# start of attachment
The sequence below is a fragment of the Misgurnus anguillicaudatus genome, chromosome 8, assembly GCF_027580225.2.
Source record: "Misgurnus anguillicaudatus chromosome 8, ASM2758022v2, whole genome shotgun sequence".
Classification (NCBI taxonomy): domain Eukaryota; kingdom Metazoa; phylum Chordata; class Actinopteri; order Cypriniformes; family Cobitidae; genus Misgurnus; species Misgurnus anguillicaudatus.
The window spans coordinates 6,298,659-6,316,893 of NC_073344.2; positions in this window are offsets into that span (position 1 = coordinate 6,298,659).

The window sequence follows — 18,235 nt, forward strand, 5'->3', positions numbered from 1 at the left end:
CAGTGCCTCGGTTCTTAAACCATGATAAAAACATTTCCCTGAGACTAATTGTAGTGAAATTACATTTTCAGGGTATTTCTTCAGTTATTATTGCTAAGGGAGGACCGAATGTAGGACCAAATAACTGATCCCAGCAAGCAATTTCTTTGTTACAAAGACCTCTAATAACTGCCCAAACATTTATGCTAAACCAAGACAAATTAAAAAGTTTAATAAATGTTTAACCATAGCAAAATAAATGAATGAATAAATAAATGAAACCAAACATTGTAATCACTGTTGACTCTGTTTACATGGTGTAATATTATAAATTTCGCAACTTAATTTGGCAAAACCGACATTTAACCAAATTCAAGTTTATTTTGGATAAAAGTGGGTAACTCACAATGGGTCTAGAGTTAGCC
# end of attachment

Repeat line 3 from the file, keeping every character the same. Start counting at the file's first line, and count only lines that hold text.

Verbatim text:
Classification (NCBI taxonomy): domain Eukaryota; kingdom Metazoa; phylum Chordata; class Actinopteri; order Cypriniformes; family Cobitidae; genus Misgurnus; species Misgurnus anguillicaudatus.